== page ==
Protostomes are one of the most diverse and abundant groups in the animal kingdom. Their distribution, variety, and abundance are largely the result of evolutionary adaptations to climatic changes in their respective environments. At present, they inhabit a wide range of terrestrial and marine environments. Many protostomes are familiar to most people, including spiders, earthworms, snails, mussels, and squid, to mention just a few. Their lifestyles, origins and diversity all have underlying structures and functions that depend on the interactions between abiotic (nonliving) and biotic (living) components of the environment both past and present. From the fossil record, protostomes first appeared about 600 million years ago, although researchers believe that many of the early members of this group became extinct. Those few that did survive, however, evolved and radiated, or diversified, into the variety of protostomes that biologists recognize today.

Diversity of protostomes

Protostomes are presently classified into annelids, arthropods, mollusks, brachiopods and bryozoans. The annelids are thought to include about 9,000 species known to be living in marine, freshwater, or moist soil environments. Perhaps the best-known annelid genera are Hirudo (leeches), Nereis (clam-worms) and Lumbricus (earthworms).

By contrast, the largest group in the animal kingdom is the arthropods, which account for almost three-quarters of all living animal species, and have adapted successfully to most terrestrial and aquatic habitats around the world. Early arthropods known as trilobites are an extinct group that have been extensively described from the fossil record. With regard to present-day species, some arthropods are free-living while others are parasitic. This extremely large group of protostomes includes the crustaceans (e.g., Astacus, crayfish; Carcinus, shore crab); the myriapods (e.g., Lulus, millipedes); the insects (e.g., Periplan-eta, cockroaches; Apis, bees); and the arachnids (e.g., Scorpio, scorpions; Epeira, web-spinning spiders).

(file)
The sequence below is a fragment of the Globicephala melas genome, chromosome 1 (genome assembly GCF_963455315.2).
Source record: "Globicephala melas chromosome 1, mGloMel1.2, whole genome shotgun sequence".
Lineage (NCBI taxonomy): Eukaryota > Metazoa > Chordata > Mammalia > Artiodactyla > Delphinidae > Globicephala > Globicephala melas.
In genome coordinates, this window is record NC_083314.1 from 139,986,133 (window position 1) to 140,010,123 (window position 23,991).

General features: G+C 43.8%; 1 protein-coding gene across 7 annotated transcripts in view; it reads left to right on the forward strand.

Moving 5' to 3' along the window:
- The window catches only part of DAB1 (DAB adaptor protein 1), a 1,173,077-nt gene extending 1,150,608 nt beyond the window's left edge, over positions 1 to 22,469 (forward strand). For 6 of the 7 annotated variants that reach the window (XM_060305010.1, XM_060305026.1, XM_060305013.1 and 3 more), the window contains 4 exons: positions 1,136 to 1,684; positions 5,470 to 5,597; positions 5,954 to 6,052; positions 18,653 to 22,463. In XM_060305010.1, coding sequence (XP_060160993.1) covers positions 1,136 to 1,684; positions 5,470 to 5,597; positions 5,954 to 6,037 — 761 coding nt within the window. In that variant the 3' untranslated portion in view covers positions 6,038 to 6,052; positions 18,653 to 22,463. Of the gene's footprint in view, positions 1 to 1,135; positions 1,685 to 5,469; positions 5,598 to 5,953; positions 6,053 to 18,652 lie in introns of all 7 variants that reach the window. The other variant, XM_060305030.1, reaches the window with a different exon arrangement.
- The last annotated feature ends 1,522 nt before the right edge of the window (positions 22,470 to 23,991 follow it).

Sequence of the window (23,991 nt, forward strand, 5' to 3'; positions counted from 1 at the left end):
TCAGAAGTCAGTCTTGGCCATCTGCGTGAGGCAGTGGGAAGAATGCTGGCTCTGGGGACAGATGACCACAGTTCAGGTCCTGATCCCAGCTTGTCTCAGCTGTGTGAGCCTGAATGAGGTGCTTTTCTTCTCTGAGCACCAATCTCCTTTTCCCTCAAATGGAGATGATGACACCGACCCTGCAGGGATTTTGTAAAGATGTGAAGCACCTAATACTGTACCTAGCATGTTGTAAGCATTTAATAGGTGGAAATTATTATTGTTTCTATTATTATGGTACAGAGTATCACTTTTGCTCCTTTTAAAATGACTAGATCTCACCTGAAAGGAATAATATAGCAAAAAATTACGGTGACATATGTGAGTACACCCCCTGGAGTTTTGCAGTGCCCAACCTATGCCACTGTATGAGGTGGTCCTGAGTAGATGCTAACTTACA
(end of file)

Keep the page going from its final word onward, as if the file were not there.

Mollusks are the second largest group in the animal kingdom, comprising around 100,000 known living species. Most are marine (e.g., Mytilus, mussels; Loligo, squid; and Octopus), although some are such well-known terrestrial animals as Helix, the land snail, and Limax, the garden slug.

Brachiopods (lampshells) and bryozoans are marine organisms that are distinguished by a feeding structure called a lophophore. Bryozoans are colony-forming animals attached at the base to the substrates on which they live. The most common bryozoans include such encrusting species as Bower-bankia and gelatinous colonies like Alcyonidium, some of which provide food and shelter to many small benthic organisms. Understanding how protostomes interact with one another and their physical environment, yet continue to survive from generation to generation is a central theme in their ecology.

Major themes in ecology

Ecology is a broad topic, yet it has a number of themes that apply to all living organisms. At its most basic level, ecology is the study of interactions between animals and the abiotic and biotic factors in their environment through the acquisition and reallocation of energy and nutrients. Ecologists also examine the cyclic transfer of these elements to sustain life processes. The major themes in ecology include limiting factors; ecosystems; population issues; ecological niches; species interactions; competition; predator and prey dynamics; feeding strategies; reproductive strategies; and biodiversity. Research related to these themes has produced some of the most complex and diverse findings in the animal kingdom when it is focused on protostomes.

Limiting factors

The concept of limiting factors in ecology is related to the control or regulation of population growth. These factors include abiotic as well as biotic aspects of the environment. For protostomes, the availability and consumption of food is an important biotic limiting factor. During the planktonic stages of many benthic (ocean bottom) protostomes, for example, the seasonal abundance of phytoplankton in the water column will directly affect the mortality of protostomes, and hence the number or success of individuals during recruitment.

Other limiting factors are abiotic, particularly temperature, salinity and light. These factors affect the type and number

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